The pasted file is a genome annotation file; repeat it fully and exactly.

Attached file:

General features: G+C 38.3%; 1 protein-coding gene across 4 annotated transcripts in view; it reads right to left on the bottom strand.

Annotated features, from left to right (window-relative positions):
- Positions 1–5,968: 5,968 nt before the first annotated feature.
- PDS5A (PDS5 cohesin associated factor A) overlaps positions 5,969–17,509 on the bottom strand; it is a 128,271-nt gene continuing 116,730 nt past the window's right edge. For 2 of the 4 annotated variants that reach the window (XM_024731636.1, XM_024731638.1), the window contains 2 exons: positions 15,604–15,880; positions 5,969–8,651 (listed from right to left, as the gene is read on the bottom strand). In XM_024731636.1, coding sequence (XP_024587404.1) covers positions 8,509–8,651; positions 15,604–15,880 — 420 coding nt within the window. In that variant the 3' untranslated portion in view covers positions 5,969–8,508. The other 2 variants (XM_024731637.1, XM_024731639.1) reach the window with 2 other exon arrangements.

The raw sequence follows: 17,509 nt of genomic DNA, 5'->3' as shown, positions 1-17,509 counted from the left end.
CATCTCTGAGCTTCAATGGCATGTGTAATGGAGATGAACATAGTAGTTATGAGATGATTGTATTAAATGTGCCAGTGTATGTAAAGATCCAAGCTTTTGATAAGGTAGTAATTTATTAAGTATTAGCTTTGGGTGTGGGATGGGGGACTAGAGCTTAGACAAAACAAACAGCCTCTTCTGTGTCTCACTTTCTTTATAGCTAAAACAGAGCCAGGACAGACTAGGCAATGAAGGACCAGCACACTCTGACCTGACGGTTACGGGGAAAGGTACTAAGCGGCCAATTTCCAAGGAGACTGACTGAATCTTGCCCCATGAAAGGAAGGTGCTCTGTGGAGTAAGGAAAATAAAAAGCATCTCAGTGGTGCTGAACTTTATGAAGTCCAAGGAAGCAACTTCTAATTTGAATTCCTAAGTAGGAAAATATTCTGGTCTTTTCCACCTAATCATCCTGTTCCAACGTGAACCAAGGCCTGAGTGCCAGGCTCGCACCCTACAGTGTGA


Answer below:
General features: G+C 38.3%; 1 protein-coding gene across 4 annotated transcripts in view; it reads right to left on the bottom strand.

Annotated features, from left to right (window-relative positions):
- Positions 1–5,968: 5,968 nt before the first annotated feature.
- PDS5A (PDS5 cohesin associated factor A) overlaps positions 5,969–17,509 on the bottom strand; it is a 128,271-nt gene continuing 116,730 nt past the window's right edge. For 2 of the 4 annotated variants that reach the window (XM_024731636.1, XM_024731638.1), the window contains 2 exons: positions 15,604–15,880; positions 5,969–8,651 (listed from right to left, as the gene is read on the bottom strand). In XM_024731636.1, coding sequence (XP_024587404.1) covers positions 8,509–8,651; positions 15,604–15,880 — 420 coding nt within the window. In that variant the 3' untranslated portion in view covers positions 5,969–8,508. The other 2 variants (XM_024731637.1, XM_024731639.1) reach the window with 2 other exon arrangements.

The raw sequence follows: 17,509 nt of genomic DNA, 5'->3' as shown, positions 1-17,509 counted from the left end.
CATCTCTGAGCTTCAATGGCATGTGTAATGGAGATGAACATAGTAGTTATGAGATGATTGTATTAAATGTGCCAGTGTATGTAAAGATCCAAGCTTTTGATAAGGTAGTAATTTATTAAGTATTAGCTTTGGGTGTGGGATGGGGGACTAGAGCTTAGACAAAACAAACAGCCTCTTCTGTGTCTCACTTTCTTTATAGCTAAAACAGAGCCAGGACAGACTAGGCAATGAAGGACCAGCACACTCTGACCTGACGGTTACGGGGAAAGGTACTAAGCGGCCAATTTCCAAGGAGACTGACTGAATCTTGCCCCATGAAAGGAAGGTGCTCTGTGGAGTAAGGAAAATAAAAAGCATCTCAGTGGTGCTGAACTTTATGAAGTCCAAGGAAGCAACTTCTAATTTGAATTCCTAAGTAGGAAAATATTCTGGTCTTTTCCACCTAATCATCCTGTTCCAACGTGAACCAAGGCCTGAGTGCCAGGCTCGCACCCTACAGTGTGA